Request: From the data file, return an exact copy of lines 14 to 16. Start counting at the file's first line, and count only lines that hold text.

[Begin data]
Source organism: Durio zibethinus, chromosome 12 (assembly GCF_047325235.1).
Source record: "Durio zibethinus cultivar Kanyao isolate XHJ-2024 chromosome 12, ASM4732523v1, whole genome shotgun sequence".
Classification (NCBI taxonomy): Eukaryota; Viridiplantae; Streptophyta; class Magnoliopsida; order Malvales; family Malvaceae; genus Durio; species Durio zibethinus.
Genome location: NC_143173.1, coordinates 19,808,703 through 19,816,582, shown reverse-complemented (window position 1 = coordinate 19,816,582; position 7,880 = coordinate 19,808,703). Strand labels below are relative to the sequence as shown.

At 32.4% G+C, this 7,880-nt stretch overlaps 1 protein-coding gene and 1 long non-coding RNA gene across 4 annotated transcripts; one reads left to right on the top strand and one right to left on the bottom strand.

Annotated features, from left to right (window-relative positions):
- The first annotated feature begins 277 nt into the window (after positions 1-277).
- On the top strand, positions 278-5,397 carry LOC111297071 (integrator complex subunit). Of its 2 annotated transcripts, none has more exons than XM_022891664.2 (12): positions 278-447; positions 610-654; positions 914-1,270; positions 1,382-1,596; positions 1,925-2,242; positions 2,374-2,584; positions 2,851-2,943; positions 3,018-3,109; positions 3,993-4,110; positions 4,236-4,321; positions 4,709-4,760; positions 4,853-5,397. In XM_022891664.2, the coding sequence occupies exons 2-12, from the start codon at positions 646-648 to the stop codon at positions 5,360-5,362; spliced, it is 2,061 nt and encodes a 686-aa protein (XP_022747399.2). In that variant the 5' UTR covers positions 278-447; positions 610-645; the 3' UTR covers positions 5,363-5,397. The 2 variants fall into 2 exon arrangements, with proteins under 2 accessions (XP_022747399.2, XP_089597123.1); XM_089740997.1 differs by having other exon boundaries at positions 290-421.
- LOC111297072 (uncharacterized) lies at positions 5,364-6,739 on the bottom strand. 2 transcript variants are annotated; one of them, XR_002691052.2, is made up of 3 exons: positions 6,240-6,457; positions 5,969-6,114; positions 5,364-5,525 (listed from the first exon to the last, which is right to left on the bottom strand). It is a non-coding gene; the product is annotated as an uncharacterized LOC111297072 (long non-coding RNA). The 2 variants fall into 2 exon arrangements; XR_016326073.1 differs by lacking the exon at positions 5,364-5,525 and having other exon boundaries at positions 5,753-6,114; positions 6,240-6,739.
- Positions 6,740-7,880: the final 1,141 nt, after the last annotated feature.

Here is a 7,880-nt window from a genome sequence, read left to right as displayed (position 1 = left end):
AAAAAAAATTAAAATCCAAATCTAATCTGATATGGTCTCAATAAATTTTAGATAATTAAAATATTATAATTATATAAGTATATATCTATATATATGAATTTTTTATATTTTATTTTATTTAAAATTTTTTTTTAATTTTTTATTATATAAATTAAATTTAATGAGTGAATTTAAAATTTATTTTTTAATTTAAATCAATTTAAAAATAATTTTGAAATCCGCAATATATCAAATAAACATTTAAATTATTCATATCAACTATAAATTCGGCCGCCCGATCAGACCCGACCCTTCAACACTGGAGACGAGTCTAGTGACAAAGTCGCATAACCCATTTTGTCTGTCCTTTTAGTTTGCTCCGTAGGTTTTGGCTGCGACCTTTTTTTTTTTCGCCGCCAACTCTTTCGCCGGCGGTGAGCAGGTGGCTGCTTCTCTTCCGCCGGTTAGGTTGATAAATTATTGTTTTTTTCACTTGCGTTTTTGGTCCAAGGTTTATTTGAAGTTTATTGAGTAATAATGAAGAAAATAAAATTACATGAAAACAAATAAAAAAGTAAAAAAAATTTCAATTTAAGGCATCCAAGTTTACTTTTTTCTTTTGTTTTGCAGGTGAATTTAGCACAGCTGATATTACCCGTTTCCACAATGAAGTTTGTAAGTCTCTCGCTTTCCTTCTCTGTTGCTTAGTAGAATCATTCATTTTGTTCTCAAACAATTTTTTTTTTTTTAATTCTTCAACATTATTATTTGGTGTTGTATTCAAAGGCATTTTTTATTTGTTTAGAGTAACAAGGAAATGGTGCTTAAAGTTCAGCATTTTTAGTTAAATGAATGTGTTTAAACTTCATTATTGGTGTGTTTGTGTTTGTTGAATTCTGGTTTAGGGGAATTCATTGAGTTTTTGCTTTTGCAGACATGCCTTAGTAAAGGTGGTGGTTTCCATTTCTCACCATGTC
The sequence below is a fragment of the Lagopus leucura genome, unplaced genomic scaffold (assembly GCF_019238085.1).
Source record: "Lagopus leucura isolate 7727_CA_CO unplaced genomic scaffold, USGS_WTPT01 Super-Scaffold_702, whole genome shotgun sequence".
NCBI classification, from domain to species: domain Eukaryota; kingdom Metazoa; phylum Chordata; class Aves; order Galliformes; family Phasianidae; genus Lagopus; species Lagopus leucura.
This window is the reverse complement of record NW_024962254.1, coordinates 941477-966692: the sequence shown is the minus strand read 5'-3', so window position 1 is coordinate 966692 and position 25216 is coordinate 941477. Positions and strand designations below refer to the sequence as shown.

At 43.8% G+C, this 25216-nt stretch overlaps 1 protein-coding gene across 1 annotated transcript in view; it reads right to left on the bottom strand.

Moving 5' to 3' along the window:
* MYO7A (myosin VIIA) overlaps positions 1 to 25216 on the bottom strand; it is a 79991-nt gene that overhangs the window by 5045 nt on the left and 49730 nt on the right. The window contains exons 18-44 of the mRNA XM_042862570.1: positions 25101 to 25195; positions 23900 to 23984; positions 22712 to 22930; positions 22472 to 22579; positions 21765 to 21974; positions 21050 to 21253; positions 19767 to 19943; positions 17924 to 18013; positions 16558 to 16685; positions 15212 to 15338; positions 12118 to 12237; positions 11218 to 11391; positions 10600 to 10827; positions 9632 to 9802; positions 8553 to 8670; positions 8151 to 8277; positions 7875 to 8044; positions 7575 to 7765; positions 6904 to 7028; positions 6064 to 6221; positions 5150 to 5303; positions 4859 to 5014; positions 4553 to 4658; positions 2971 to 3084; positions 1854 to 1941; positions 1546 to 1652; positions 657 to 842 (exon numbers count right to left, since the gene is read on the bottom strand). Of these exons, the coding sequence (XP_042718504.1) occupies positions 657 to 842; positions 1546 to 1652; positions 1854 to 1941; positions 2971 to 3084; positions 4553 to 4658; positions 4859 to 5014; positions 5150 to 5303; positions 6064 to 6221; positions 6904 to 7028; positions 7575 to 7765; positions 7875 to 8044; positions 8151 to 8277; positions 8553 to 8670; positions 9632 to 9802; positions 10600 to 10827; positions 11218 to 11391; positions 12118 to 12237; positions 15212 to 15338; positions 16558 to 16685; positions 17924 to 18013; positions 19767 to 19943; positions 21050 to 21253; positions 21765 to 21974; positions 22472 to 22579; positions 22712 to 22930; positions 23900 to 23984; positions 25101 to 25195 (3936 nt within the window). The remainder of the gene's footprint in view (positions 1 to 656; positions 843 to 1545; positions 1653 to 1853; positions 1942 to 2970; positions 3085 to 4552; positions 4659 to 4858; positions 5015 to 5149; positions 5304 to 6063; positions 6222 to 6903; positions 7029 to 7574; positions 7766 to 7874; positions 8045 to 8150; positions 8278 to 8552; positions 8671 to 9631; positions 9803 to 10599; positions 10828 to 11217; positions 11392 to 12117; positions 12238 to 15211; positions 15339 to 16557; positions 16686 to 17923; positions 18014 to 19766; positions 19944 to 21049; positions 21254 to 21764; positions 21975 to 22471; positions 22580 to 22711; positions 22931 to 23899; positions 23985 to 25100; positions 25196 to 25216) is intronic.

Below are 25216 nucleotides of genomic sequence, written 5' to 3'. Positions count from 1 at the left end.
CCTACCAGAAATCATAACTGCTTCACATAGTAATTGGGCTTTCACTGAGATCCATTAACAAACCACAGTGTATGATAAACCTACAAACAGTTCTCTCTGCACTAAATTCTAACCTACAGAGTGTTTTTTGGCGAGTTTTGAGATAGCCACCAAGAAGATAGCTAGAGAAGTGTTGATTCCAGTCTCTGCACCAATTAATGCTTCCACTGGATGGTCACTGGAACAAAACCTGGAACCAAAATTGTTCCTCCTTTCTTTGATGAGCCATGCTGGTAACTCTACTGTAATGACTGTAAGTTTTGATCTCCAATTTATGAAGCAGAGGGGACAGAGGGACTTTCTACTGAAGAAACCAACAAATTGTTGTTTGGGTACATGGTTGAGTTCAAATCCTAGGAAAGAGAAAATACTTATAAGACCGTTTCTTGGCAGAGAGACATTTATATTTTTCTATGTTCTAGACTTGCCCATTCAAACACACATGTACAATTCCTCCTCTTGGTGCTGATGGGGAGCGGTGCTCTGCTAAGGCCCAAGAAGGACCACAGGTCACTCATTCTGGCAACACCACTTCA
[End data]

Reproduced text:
Source record: "Lagopus leucura isolate 7727_CA_CO unplaced genomic scaffold, USGS_WTPT01 Super-Scaffold_702, whole genome shotgun sequence".
NCBI classification, from domain to species: domain Eukaryota; kingdom Metazoa; phylum Chordata; class Aves; order Galliformes; family Phasianidae; genus Lagopus; species Lagopus leucura.
This window is the reverse complement of record NW_024962254.1, coordinates 941477-966692: the sequence shown is the minus strand read 5'-3', so window position 1 is coordinate 966692 and position 25216 is coordinate 941477. Positions and strand designations below refer to the sequence as shown.